It is possible that the casting choices for Date led to the plethora of believable romances, but that rather important element of "comedy" in the whole romantic comedy scheme of things seems to have been misplaced. On most fronts, this film attempts to present itself as a lightly funny romantic romp where the sight gags constitute a large portion of the jokes presented to the audience. A good example of a film that takes the idea of physical comedy head on and comes out in spades is the first "Bridget Jones" film. Whenever Renée Zellweger tripped down a flight of stairs or fell over a piece of furniture, the movie turned hilarious. The jokes in The Wedding Date on the other hand just don't come off with nearly as much intensity.

And there are some rather intense and emotional scenes in Date and the story could have benefited from a few more well played jokes. And the frequency of the comedic moments could have been intensified much more as well. Or perhaps there were scenes where something funny was supposed to happen, but the jokes just didn't work so it seemed as though there were fewer moments of innocent slapstick. Sometimes a character will trip or fall (usually while in a drunken state) and their fall just doesn't. This happens with more than one character in more than once scene; it's not just one actor who seems to have missed the memo on the necessity of comedy in the film.

It's accurate to say that The Wedding Date is a romantic comedy with all of the romance and none of the comedy. The casting was so believably accomplished that who knows what this film might have looked like if the comedy had just been able to hit the target. Even if the jokes had come near to the mark, the audience might have received a few true laugh-out-loud moments. And that's what a romantic comedy needs. Although the romance comes first in the name, if the comedy doesn't work, you only have half a film. Since the movie was based on a popular novel, it's possible that the transfer of jokes from page to screen lost a vital energy in the translation though it's also feasible that the cast just doesn't have the knack for comedy.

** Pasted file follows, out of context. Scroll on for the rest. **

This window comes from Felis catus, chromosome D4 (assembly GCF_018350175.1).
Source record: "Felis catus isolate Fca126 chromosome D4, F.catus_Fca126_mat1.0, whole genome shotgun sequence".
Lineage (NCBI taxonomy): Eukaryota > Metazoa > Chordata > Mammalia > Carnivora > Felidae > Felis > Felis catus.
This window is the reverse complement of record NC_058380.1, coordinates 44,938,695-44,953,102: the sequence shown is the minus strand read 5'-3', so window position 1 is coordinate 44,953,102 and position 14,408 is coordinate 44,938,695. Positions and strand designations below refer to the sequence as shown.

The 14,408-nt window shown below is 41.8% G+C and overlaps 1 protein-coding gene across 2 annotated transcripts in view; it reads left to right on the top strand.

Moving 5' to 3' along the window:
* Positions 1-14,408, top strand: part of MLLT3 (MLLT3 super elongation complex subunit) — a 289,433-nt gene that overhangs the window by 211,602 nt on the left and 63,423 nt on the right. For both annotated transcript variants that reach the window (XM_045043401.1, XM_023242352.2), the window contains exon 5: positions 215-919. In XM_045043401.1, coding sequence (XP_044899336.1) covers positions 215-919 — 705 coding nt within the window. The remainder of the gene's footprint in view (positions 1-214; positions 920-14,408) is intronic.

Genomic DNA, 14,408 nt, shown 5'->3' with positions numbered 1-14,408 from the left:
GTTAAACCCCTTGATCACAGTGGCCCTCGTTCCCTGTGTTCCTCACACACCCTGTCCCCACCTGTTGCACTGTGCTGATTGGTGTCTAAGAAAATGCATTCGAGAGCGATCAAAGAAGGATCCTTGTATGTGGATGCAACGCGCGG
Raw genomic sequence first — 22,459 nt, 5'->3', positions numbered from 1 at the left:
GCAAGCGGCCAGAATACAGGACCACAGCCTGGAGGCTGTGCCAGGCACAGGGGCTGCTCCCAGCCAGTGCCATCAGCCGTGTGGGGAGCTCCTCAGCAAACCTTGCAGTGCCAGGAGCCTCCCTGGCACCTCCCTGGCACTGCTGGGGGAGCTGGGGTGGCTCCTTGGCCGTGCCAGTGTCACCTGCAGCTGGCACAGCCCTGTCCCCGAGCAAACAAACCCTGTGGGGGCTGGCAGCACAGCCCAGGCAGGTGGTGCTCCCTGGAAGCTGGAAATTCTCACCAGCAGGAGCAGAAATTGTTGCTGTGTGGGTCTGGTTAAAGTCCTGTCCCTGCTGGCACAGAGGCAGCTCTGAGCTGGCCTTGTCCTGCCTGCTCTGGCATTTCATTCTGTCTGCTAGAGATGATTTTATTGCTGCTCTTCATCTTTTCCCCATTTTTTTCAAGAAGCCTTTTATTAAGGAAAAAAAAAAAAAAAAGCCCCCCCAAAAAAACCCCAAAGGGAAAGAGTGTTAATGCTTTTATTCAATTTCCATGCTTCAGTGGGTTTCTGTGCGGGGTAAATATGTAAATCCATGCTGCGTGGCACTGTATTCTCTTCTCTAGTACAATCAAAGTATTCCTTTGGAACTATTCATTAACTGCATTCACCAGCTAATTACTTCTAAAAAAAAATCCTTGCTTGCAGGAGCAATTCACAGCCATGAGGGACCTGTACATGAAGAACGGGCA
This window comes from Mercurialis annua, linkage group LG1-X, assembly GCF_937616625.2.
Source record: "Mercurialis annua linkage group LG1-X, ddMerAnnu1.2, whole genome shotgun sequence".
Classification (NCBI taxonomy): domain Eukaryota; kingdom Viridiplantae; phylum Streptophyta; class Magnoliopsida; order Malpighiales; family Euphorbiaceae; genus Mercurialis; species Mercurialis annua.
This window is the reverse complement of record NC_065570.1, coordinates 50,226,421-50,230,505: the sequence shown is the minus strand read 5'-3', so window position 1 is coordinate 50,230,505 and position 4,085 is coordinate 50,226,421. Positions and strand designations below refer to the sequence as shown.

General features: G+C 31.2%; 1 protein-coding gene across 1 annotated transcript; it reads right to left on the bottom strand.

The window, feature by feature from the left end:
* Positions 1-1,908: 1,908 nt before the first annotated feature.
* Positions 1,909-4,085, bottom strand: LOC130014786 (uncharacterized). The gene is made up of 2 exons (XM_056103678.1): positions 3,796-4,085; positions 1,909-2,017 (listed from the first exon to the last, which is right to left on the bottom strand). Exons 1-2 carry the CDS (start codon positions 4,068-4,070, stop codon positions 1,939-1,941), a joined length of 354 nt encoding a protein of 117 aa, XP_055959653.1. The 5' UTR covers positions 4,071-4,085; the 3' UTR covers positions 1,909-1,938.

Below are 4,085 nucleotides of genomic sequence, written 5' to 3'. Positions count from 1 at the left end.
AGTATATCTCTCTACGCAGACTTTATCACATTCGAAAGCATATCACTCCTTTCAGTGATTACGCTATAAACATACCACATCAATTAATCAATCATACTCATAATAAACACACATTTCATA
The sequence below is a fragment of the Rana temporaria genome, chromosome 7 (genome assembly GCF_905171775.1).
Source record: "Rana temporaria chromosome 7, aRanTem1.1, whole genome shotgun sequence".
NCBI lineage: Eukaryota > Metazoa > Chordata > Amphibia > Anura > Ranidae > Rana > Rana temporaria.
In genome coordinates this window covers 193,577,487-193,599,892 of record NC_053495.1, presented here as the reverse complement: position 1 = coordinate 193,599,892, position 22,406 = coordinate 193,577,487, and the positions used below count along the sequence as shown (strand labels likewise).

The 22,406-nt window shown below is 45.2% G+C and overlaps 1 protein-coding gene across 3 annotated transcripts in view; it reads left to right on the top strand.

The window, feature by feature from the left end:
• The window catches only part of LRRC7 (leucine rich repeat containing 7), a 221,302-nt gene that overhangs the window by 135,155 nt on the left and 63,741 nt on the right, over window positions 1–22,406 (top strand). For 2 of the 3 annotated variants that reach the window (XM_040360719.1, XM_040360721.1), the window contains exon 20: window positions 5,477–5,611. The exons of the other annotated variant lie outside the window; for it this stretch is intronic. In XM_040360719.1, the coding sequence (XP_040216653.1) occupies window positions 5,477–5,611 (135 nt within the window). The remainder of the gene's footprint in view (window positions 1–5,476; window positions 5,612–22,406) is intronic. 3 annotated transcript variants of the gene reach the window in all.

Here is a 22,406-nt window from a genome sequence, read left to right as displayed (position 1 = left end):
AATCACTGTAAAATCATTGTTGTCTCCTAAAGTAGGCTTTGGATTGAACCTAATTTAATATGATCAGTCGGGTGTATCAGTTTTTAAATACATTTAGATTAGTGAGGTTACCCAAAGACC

And while it's tempting just to blame it all on the actors as they seemed unable to pull that part of the script out of the fire, they might have had more success if the jokes hadn't been in the fire to begin with. This movie is a common example of modern romantic comedies that just don't seem to fire on all cylinders. Some of the elements are there (such as the aforementioned romance), but with such a major and important element such as The Funny missing from the final product, the film suffers greatly.

And with intelligent filmmaking regarding the cinematography, editing, and score of the movie (composer Blake Neely does a crack job with the music), it seems a shame that that one element should compromise the interest factor of the film so greatly. Far from being a mediocre movie overall, The Wedding Date instead suffers from the collapse of only one element, but a major element nonetheless, that makes it a miss with overall audiences but allows it to remain a worthwhile experience for fans of romance.

Review by Kelsey Wyatt.